By Sam Sooppersaud
Tributes on behalf of our dearest Umpire Jerry Kishun continued to flow in as he was memorialized in a “celebration of life” Mass at St. Paul’s Lutheran Church, 102-06 129 Street, Richmond Hill, New York, on Monday, September 19, 2011. Hundreds of mourners, well-wishers, supporters, and a large number from the cricket fraternity began arriving early for the 9:00 AM service, wanting to ensure a seat in the church.  The church was packed to capacity even though chairs were placed in the aisles. Hundreds more who couldn’t get in to the church stood on the sidewalks outside talking to each other and paying homage to a most likeable and generous friend that anyone would ever hope to have. The committal Mass was presided over by Pastor David Gerber assisted by Deacon Sam Sooppersaud, a boyhood friend of Jerry’s.

The late umpire Jerry Kishun officiating in a game. Photo by Shiek Mohamed

It was a beautiful, sunny day. Pastor David referred to Jerry as a true champion of his time: a friend, a father, a grandfather, a husband, and a true connoisseur in the art of cricket umpiring.

A very dear friend of Jerry’s for over a half a century of years told of their numerous happy moments together; the president of the United States of America Cricket Umpire Association recalled a Jerry who was always accommodating, kind, generous, and someone who looked out for the welfare of others at his own expense. In the eulogy emotional given by his grandson, a silent and sad church heard of a grandfather who was always there for his grandchildren. One who was loved; one who returned the love ten-fold; one who encouraged his grands; a grandfather who wanted nothing else but the best for his grandchildren.

A few remarks brought some chuckles and smiles on the faces of people who were otherwise in very somber moods. During his sermon Pester Gerber looked to the outside and remarked about the weather. This is what he said, “It is a nice sunny day outside and a good day for a cricket match. I am sure Jerry is up there umpiring that cricket match.”  You could see the smile on his face and on the faces of everyone in the church. Even his mourning immediate family members dared a little smile.

Jerry’s friend of over half a decade then took to the podium. Bridge, as we fondly call him – Bridgebokan is his full name – started by saying, “Over the past few days we have heard many speak of knowing Jerry for five years, and some for ten years, and some knowing him for twenty years. For me, I have to double that twenty years and then add fifteen years more to it. That is how long I have known Jerry, fifty-five years.”  Bridge recalled the numerous adventures that he and Jerry had as boys growing up in Guyana. He talked of them going to high school together and doing things that high school boys do (sometimes getting into trouble). He talked of Jerry and he becoming teachers in the Lutheran school system ran by the church at that time. He talked of them being in sales, as insurance representatives. “Jerry was not only a friend. He was part of the family. He was like a big brother to me. My children all grew up in front of Jerry and loved him the way they loved me, like a father.”  Then Bridge brought some lighter moments to the sad atmosphere when he related an incident that took place at his home. He said that he owns a dog, a puppy, a Shiatsu.  “Whenever I come home, as I open the door this puppy would jump up and down and lick my feet. On this particular day Jerry came home with me. As I opened my door, I was so happy to see my little puppy. He ran towards me and then through my legs and went straight to Jerry and began licking Jerry’s legs”. Bridge smiled and remarked, “What an ungrateful puppy,” and gave out a chuckle. Yes, that was the personality Jerry had, that even a little puppy sensed the love and affection that emanated from him.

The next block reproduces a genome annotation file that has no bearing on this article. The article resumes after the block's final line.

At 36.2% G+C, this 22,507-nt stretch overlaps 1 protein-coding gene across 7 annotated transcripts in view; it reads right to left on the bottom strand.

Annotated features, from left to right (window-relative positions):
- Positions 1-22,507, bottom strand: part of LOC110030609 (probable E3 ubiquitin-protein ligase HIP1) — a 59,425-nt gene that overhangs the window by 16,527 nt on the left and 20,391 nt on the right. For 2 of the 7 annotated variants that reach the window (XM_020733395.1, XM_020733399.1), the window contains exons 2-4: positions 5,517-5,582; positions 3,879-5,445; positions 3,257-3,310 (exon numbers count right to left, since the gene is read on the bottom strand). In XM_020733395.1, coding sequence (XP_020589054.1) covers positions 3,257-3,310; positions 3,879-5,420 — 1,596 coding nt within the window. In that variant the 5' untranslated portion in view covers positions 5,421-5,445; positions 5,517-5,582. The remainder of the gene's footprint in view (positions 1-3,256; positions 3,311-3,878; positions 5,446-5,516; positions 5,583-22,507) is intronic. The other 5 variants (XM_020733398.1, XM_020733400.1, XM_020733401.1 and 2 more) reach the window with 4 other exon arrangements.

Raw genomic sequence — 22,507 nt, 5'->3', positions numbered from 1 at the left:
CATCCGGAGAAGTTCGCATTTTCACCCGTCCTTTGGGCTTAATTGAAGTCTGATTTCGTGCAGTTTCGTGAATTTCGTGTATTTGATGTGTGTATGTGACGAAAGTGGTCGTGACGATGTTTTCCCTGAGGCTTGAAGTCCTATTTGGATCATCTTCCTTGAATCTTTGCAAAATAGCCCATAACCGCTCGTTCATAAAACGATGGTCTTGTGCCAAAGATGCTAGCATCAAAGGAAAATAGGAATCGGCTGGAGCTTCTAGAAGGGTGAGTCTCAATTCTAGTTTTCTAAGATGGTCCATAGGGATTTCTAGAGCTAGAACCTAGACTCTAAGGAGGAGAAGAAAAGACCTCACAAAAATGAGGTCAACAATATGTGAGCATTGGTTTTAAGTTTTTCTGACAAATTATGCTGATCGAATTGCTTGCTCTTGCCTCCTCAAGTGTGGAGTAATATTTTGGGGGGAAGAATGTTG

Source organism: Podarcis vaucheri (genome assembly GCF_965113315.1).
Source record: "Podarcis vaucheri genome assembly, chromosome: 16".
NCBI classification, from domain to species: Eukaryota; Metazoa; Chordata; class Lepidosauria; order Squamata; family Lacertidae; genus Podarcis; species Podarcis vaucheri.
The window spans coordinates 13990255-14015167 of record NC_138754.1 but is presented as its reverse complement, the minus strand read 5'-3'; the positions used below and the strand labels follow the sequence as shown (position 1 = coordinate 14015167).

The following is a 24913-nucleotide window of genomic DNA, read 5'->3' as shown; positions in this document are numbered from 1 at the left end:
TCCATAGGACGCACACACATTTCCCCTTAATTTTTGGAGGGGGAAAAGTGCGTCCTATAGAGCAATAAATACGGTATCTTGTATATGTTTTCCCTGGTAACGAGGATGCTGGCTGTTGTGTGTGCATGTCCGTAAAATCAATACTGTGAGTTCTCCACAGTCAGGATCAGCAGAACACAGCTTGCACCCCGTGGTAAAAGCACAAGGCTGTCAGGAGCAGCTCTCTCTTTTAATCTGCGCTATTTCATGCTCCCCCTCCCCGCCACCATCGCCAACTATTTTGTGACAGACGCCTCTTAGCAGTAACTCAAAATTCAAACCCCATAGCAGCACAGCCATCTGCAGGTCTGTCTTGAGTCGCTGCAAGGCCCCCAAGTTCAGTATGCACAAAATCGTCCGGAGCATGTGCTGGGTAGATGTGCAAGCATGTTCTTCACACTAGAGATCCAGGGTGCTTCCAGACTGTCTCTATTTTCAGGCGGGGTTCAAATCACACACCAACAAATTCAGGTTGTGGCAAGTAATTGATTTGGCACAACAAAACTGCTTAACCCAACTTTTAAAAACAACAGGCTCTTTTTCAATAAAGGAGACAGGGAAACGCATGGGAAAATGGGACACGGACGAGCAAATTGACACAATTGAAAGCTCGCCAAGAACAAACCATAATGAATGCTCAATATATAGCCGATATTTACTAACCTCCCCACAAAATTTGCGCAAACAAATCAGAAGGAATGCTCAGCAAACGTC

Friends and family had gathered in the large church auditorium from the Friday evening until the Sunday evening, from 6:00PM to 9:00PM to pay their respects to Jerry’s family, to rekindle the memory of his life, and to pay tribute to a wonderful human being. I myself have known Jerry since our boyhood days, when we went to primary school together, played cricket together, went to high school together. He was indeed, a wonderful friend and companion over all these years. Numerous other friends and acquaintances took to the podium and painted a picture of a loving, kind, generous, understanding, and accommodating person. His friend, Bridge had once asked him if he was the limousine service of Richmond Hill, because he was always driving people to the store, the doctor, the bank, or wherever they asked Jerry to take them.